Resort-politics is a curiously Indian phenomenon. When there is a threat that a rival party will make Gaya Rams of your faithful—usually right before a test of strength on the floor of a state Assembly—your last resort is, well, a resort.
Resort-politics is a curiously Indian phenomenon. When there is a threat that a rival party will make Gaya Rams of your faithful—usually right before a test of strength on the floor of a state Assembly—your last resort is, well, a resort. Herd your flock, tired as it is from the rigours of politics, to a remote luxury getaway minus phones and internet, and it can’t yield to temptation—or horse-trading, in political parlance.
House-arrest, albeit in an idyllic setting, becomes a time-honoured strategy. Thus, with a two-way (Congress-JD(S) and BJP) scramble for power in Karnataka that has just returned a split verdict, it isn’t surprising that resort politics is back on centre stage. The Congress lot are camped in a resort on the outskirts of Bengaluru, while the JD(S) lot are living it up in a Bengaluru hotel.
Meanwhile, a BJP government has been sworn-in, with BS Yeddyurappa as the Chief Minister. Given that the BJP doesn’t have the required simple majority, and has been given 15 days to muster the strength, it looks like the Congress and JD(S) MLAs are in for an extended ‘vacation’.
As it became clear that legislator-poaching could commence, the Kerala government’s tourism department made a pitch to the newly minted Karnataka MLAs, on Twitter no less: “After the rough and tumble of the #KarnatakaVerdict, we invite all the MLAs to unwind at the safe & beautiful resorts of God’s Own Country…”, tweeted @KeralaTourism.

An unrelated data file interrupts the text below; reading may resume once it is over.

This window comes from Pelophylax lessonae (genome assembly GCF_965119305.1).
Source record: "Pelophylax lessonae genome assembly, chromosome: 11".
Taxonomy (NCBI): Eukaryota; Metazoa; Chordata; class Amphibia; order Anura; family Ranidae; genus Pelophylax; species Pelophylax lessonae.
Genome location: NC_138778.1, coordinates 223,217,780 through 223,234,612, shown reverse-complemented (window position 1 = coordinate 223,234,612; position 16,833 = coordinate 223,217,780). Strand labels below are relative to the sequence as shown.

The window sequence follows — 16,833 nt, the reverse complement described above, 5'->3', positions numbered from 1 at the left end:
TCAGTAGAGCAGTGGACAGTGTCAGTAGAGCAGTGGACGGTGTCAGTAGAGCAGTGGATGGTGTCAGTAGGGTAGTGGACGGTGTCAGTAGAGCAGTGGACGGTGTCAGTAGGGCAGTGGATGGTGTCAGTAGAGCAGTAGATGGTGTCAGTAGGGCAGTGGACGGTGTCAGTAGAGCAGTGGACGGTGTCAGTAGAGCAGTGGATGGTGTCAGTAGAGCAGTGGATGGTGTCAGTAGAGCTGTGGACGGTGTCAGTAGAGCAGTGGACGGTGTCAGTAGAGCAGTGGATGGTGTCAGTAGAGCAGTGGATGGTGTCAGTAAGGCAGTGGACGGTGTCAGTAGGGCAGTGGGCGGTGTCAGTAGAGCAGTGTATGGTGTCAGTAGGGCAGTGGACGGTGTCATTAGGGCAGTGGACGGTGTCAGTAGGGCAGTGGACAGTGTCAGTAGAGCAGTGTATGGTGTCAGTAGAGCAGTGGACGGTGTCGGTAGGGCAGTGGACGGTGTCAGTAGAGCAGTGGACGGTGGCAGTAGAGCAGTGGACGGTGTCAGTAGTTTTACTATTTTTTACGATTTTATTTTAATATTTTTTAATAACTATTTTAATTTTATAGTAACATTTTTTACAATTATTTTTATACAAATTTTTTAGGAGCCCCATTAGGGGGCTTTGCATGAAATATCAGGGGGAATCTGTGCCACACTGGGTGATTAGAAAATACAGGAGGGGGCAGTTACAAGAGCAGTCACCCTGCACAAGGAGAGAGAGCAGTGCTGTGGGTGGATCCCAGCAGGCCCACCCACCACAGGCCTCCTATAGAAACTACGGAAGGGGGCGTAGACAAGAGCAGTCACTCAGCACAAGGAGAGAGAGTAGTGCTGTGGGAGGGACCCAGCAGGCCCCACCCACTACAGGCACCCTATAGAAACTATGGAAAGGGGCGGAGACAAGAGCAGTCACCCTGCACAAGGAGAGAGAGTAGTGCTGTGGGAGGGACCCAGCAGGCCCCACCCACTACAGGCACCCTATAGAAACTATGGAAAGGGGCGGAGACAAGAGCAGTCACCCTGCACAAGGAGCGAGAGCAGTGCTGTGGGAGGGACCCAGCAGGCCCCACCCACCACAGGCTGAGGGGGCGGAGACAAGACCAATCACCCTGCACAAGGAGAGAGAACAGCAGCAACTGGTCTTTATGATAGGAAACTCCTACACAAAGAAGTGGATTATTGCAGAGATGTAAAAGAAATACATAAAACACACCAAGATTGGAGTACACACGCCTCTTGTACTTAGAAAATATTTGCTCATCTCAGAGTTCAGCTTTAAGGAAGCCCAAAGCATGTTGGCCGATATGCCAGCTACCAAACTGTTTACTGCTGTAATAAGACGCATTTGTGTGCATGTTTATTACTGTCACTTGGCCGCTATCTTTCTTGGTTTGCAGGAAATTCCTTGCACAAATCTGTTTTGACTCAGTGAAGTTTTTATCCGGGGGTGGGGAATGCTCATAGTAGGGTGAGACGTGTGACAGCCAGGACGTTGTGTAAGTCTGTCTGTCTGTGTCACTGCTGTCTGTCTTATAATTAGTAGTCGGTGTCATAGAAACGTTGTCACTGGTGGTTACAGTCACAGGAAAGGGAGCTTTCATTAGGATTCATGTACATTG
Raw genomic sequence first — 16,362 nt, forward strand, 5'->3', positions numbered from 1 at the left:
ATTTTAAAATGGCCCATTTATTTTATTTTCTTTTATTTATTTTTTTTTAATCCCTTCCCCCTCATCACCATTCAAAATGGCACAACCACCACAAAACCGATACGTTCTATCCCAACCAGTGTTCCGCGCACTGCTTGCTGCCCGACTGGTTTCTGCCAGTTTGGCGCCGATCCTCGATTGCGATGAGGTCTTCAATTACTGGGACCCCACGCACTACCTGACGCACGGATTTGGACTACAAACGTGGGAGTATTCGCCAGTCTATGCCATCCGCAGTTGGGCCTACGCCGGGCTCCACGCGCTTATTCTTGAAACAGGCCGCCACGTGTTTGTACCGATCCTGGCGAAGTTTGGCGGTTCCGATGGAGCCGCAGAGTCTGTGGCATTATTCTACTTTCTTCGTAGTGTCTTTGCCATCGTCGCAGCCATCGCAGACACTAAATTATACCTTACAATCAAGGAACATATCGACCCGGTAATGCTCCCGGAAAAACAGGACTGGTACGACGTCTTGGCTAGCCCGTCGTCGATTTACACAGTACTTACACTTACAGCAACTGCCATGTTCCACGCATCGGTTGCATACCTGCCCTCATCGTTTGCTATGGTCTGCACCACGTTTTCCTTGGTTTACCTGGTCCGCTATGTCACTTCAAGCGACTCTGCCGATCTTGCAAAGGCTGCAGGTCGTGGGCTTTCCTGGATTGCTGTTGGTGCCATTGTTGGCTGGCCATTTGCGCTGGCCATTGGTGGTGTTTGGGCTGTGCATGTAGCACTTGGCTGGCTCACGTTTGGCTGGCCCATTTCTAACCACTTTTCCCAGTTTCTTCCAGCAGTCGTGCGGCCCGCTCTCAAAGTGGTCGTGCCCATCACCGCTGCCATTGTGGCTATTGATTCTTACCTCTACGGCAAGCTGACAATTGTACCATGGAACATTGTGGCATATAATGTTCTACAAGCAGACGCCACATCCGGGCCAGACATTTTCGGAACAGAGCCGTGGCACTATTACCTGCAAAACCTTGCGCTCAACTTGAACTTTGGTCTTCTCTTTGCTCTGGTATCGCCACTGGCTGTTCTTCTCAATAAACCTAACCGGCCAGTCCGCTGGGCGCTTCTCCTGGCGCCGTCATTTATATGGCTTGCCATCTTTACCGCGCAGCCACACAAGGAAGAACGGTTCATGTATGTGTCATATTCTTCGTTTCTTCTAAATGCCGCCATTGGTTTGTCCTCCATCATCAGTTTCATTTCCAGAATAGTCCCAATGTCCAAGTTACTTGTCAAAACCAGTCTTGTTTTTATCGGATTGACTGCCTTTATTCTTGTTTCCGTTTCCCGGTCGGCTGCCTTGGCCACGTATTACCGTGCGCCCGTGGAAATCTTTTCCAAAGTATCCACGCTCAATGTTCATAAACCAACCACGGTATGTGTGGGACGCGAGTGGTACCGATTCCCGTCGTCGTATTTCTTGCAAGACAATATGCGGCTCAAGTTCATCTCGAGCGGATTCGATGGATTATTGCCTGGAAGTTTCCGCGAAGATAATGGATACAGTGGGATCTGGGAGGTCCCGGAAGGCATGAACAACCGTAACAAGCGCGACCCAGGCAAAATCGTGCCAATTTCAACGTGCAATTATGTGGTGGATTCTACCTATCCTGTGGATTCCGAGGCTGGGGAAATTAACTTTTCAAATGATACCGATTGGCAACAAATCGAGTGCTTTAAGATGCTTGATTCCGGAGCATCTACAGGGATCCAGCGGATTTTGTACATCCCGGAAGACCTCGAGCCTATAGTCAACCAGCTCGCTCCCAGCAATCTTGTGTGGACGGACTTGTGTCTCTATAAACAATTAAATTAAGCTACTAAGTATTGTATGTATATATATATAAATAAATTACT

Whether Left-ruled Kerala had business in mind, or the tweet was just sarcasm, presupposing a lack of ethics in the Left’s political rivals, it is hard to say. The tweet, nevertheless, was soon deleted. Resort politics, many would say, has its birth in Karnataka: In 1984, Telugu Desam Party leader NT Rama Rao hurried to Karnataka with his MLAs to stall a splitting of the party.
Yeddyurappa is something of a veteran-in 2011, he set camp with his loyal MLAs in a resort, demanding that Sadananda Gowda be made Karnataka CM instead of Jagdish Shettar, and in 2012, did the same to get Gowda ousted. JD(S) has done it, as has Congress, during last year’s Rajya Sabha elections in Gujarat.
George Bernard Shaw’s quote about politics being the last resort of scoundrels may or may not hold, but as things stand, resorts are literally the last refuge for politics in Karnataka.